Gabba Gabba Hey!

A colleague came into my classroom to speak to me the other day. This particular member of staff dresses quite casually, and on the day in question was wearing a multi coloured t-shirt with a Ramones logo on the front.


The following conversation transpired:

Student – I like that t-shirt, I’ve got one the same.

Colleague – We must have got them from the same shop.

Me –  I always wished that I had seen them.

Student – I’m surprised you didn’t, they were right by the door.

It transpired that not only was the student unaware that Johnny, Dee Dee, Joey and Tommy were in a band, but that the colleague was also blissfully unaware.


For the record, and in case anyone is still not sure, they looked like this:

ramone-2--z made a noise to end all noises and are all now sadly deceased.

I have taken steps to fill the void in both my students and my colleagues knowledge bases with some emergency Rock n roll high school.




When I was a teenager one of my favourite bands were a group of young men from Northern Ireland called Stiff Little Fingers. Every so often I would accrue enough money from my paper round to head down to Lawes Radio and treat myself to some new vinyl; Bauhaus, The Stranglers, Velvet Underground, The Cure – all of these and more. But most of all it was SLF.

The raw noise, raucous guitars and tribal bass combined to make noise like no other band at the time. The songs were catchy and sung in a way that even people who could not sing (me) could sing/shout along with them, and they wrote songs about real things that actually mattered. I really liked them.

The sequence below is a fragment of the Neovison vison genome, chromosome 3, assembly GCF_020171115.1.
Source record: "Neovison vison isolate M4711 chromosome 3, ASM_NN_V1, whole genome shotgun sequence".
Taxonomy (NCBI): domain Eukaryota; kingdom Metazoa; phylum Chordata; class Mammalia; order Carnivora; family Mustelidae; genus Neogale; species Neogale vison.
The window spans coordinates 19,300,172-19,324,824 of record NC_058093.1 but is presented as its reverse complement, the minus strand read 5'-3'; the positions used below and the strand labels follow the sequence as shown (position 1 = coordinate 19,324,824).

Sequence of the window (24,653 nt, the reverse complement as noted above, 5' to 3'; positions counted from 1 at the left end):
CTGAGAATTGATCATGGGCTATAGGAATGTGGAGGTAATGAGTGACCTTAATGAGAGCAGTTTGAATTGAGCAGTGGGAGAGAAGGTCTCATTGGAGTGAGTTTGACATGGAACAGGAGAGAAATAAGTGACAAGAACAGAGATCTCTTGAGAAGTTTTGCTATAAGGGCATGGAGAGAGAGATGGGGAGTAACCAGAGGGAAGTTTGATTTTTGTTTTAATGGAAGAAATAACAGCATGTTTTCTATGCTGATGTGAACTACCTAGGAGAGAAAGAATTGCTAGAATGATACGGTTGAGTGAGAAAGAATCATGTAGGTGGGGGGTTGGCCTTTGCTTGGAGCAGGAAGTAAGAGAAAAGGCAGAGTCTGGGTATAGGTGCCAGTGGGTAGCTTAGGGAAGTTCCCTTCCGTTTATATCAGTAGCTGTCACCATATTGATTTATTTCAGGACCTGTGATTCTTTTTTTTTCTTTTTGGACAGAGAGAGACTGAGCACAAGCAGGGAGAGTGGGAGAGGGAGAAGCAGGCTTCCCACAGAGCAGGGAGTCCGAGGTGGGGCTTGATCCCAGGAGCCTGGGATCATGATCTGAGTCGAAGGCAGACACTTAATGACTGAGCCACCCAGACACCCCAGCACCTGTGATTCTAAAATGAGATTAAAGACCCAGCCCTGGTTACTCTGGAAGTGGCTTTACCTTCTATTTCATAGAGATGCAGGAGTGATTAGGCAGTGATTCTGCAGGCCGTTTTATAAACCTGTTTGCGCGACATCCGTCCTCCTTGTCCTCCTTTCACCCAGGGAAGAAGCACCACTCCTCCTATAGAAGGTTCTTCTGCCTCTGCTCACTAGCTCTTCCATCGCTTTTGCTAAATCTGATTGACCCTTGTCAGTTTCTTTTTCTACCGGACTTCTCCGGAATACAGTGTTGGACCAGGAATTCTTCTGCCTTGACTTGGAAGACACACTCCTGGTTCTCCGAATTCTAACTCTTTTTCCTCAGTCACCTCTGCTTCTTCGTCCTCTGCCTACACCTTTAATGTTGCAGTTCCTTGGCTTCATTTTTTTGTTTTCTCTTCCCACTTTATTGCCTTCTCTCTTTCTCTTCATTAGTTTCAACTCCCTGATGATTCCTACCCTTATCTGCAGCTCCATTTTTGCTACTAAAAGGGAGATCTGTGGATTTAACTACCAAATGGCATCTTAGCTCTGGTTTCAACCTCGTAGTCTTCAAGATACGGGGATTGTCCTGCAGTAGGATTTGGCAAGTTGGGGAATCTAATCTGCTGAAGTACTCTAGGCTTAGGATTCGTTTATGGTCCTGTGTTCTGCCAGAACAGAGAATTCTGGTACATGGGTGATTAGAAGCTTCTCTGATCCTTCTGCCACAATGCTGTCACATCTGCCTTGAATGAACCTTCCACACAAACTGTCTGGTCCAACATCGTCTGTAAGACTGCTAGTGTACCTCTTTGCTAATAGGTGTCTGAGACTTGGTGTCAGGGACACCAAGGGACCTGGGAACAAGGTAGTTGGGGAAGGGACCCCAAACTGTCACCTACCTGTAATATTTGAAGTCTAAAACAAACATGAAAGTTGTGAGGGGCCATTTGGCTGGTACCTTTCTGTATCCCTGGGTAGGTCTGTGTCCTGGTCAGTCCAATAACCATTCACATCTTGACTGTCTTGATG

Unfortunately, growing up in the rural South West of England opportunties to watch bands were rare. Even if there had been opportunities, the chances of my being able to raise the money, or my parents consenting to me going to watch a ‘punk rock band’ were negligible. So I resigned myself to listening to ‘Hanx’ (Stiff Little Fingers early live album) over and over at volume in my bedroom.

Eventually, when I started college, I moved away from home and began to go and see bands. Those were heady days, late nights, loud music, road trips and the start of a lifetime of standing in crowded venues waiting for bands to come on stage. This was inevitably followed by getting home late, with ringing in my ears, clothes smelling of smoke and beer, tired but happy.

At that point Stiff Little Fingers were no longer a going concern, they had split up and stopped recording. So I resigned myself to having missed my chance to see them, along with several other bands from my teen years that I would have liked to have seen.
When they reformed in 1987 the opportunity to go and see them never arose and the chances came and went. But a few years ago I got another chance. They were playing at a university close to where I live, my parents no longer have the right of veto so decided I would get a ticket and see what the voice of teenage rebellion looked and sounded like now it was into its forties/fifties. The audience creaked a bit; there was less hair than there used to be and more stomach. But the band…the band rocked. They still had the fire of youth and energy of young men in their sound. I met some old school friends, had a great night and enjoyed myself.

Since then they have played nearby a couple of times, and each time I have been to see them. The chance to catch up with old friends, the great music and opportunity for a good night out are all irresistible. So, if anybody wants to know where I was on Monday night last week: